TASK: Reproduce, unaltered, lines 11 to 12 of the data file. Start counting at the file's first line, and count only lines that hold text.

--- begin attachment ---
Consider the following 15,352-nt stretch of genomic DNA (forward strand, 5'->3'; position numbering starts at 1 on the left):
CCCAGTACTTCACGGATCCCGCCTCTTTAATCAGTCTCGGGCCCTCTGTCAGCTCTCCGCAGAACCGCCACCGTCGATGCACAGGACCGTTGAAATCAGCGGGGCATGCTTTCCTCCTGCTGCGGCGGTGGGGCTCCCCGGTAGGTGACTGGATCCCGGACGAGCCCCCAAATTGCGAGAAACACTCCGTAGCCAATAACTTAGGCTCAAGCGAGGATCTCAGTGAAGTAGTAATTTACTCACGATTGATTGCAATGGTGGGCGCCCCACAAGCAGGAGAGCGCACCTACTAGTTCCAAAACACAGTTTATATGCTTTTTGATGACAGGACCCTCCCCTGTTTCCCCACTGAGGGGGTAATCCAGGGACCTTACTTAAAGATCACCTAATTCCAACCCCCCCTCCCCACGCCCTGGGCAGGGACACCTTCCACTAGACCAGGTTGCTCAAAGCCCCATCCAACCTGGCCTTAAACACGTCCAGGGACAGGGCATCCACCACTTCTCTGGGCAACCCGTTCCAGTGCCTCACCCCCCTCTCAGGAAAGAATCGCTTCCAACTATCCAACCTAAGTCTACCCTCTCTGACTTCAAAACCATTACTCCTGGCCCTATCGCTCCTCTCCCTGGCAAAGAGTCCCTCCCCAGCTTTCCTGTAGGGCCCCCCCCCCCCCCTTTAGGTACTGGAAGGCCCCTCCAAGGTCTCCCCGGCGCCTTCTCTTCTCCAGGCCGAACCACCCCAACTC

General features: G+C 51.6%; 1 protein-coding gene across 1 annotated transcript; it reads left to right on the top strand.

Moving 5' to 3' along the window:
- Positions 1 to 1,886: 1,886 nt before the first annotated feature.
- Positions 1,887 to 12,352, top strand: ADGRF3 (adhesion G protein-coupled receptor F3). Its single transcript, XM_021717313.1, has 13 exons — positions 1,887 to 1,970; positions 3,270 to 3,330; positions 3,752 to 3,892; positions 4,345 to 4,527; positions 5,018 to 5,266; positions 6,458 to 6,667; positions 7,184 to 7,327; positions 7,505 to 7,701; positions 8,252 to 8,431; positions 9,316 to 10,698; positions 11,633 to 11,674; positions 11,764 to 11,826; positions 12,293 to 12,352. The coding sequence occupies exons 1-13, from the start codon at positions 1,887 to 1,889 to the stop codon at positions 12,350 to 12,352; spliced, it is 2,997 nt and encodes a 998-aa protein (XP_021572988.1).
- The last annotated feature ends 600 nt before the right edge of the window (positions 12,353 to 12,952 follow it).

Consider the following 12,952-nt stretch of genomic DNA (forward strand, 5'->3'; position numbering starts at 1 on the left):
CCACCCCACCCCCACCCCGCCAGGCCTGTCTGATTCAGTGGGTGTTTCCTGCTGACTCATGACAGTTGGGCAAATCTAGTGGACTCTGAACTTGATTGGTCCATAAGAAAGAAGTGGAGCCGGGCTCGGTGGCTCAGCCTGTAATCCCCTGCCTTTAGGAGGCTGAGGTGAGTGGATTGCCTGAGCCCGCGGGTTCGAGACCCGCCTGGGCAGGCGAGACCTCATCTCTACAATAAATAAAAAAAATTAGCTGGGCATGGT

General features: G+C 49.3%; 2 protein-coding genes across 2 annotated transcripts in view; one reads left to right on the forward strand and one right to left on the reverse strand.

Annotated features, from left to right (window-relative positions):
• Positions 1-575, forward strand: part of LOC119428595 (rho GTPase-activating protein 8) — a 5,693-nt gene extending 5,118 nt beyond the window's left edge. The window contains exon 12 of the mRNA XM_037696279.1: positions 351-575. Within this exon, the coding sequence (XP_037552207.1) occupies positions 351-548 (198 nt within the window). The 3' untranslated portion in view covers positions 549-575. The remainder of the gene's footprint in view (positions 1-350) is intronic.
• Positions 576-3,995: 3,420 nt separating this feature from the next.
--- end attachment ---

Annotated features, from left to right (window-relative positions):
• Positions 1-575, forward strand: part of LOC119428595 (rho GTPase-activating protein 8) — a 5,693-nt gene extending 5,118 nt beyond the window's left edge. The window contains exon 12 of the mRNA XM_037696279.1: positions 351-575. Within this exon, the coding sequence (XP_037552207.1) occupies positions 351-548 (198 nt within the window). The 3' untranslated portion in view covers positions 549-575. The remainder of the gene's footprint in view (positions 1-350) is intronic.